His no-hitter, a 7-1 win over the California Angels, was no less fitful. Cowley walked seven batters, including the first three in the sixth inning. In all, he threw 69 strikes and 69 balls. "Cowley had full counts on nearly every hitter," says Jim Fregosi, his manager, "I almost yanked him five different times. I'll tell you, I've never seen an uglier no-hitter."
That night Fregosi and his wife were out dining when a waiter brought them a complimentary bottle of Dom P�rignon.
"Who's it from?" asked Fregosi.
"Joe Cowley," said the waiter.
"Better send it back," said Fregosi. "He'll need the money."
The Sox unloaded Cowley in spring training of '87 for Phillie outfielder Gary Redus. "We thought we made a hell of a trade," says Bill Giles, the Phillies' president. "Everybody we talked to thought Cowley would be great. We handed him a spot in the rotation."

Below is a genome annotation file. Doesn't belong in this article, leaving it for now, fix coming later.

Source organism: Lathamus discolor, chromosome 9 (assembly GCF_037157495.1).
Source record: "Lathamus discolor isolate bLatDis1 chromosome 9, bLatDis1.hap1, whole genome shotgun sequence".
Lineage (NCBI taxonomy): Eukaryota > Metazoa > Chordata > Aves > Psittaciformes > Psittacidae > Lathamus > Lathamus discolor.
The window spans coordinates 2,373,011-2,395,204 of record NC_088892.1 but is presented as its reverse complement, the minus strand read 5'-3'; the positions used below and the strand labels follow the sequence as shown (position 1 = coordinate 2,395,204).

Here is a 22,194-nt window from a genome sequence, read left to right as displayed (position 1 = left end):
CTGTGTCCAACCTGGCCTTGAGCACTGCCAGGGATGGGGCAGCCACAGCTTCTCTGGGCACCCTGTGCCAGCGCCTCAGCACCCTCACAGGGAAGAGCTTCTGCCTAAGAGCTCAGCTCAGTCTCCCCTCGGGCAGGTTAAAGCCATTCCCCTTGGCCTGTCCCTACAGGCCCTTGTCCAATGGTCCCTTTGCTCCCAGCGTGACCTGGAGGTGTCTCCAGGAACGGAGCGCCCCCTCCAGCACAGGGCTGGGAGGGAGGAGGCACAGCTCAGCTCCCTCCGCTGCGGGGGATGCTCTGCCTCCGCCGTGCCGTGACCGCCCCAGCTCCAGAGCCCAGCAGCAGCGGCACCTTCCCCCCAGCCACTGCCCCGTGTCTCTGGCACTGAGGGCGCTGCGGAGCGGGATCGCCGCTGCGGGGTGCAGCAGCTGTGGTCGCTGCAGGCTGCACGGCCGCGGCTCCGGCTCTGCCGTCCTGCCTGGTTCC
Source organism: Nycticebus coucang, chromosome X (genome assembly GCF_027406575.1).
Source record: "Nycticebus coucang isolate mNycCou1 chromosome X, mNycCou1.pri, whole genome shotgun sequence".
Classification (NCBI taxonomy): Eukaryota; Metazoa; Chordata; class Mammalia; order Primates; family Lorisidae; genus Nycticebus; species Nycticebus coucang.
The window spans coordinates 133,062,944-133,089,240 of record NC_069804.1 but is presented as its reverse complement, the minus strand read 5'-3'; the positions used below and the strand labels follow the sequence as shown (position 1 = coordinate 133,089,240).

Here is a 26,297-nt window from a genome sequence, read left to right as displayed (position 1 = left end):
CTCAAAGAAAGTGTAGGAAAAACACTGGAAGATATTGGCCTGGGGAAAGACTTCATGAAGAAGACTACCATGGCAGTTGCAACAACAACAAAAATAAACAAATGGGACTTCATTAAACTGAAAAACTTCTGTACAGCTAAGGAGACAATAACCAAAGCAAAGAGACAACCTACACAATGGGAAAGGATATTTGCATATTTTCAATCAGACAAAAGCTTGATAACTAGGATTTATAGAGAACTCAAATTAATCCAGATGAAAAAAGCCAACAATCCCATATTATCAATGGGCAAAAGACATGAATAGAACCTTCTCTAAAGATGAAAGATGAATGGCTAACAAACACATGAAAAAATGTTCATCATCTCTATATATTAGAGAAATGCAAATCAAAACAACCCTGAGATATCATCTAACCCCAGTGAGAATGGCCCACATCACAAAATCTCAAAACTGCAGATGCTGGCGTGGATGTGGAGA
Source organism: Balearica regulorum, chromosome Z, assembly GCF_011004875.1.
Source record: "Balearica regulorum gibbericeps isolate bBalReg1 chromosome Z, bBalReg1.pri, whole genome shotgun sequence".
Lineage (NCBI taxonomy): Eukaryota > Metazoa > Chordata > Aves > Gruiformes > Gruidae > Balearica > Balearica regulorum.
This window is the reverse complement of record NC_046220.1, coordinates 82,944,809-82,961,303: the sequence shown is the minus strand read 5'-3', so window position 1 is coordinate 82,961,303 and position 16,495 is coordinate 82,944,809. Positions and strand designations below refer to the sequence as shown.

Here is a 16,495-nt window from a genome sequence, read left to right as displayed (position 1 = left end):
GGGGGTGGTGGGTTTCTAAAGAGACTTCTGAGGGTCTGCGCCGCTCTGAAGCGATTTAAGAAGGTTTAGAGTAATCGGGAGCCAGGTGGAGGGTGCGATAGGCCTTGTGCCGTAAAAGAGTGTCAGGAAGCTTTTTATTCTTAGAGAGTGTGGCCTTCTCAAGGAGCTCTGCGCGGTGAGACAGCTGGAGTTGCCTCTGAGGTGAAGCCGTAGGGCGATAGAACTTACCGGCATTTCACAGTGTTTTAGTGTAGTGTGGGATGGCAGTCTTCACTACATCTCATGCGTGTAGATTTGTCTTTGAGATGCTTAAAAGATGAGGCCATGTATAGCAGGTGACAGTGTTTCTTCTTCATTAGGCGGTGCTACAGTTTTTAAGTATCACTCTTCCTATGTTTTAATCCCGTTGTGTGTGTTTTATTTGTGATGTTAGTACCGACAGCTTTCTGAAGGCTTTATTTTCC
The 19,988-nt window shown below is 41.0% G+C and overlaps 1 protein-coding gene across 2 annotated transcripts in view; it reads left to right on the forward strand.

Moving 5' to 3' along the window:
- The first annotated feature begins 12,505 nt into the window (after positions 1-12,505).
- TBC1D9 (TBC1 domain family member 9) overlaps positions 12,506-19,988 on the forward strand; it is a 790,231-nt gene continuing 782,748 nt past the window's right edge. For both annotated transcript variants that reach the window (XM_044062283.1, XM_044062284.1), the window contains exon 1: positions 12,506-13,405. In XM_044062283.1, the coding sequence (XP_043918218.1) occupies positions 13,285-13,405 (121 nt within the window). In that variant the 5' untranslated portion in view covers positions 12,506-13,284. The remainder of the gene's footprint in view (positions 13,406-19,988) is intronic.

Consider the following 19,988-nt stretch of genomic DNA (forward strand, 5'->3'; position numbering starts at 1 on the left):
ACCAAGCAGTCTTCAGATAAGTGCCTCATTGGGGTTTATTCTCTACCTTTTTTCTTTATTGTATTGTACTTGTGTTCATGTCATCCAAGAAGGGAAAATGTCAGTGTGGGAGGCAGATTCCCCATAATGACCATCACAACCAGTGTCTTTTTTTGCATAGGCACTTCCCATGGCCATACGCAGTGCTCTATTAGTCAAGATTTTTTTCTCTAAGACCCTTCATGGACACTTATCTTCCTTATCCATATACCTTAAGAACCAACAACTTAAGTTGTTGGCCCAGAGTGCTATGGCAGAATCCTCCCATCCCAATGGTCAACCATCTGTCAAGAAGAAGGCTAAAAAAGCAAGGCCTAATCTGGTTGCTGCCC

Cowley lost his grip in his very first inning as a Phillie—a three-hit, four-walk, seven-run disaster against the Chicago Cubs. More disasters followed. In five games he was 0-4 with a 15.43 ERA. In a mere 11? innings of work, he had surrendered 21 hits and 17 walks. "It was like a voodoo curse," Cowley says in a choked voice. "My control was near perfect in practice, but against live hitters I couldn't put the ball over the plate. I don't know if it was my shoulder, the manager, the coaches, the hecklers. I wanted to do so well, but it was beyond my control. Isn't that something? Beyond my control."
His coaches fussed like old birds. Straighten up, they said; apply yourself. Junk your cut fastball, they said; throw your sinker. But their advice didn't make a dent. "I threw and I threw and I threw, and nothing ever turned out right," Cowley says. "Every game had the same result. I guess I had Steve Blass disease." Blass, the hero of the 1971 World Series, won 19 games for the Pittsburgh Pirates in '72 before he lost his control and walked his way out of baseball in '74.
So what did happen to Cowley?
Giles says, "The fans just booed the hell out of Joe. He'd throw pitches over the backstop, and they'd razz him unmercifully. He couldn't take it. He was scared to go out there."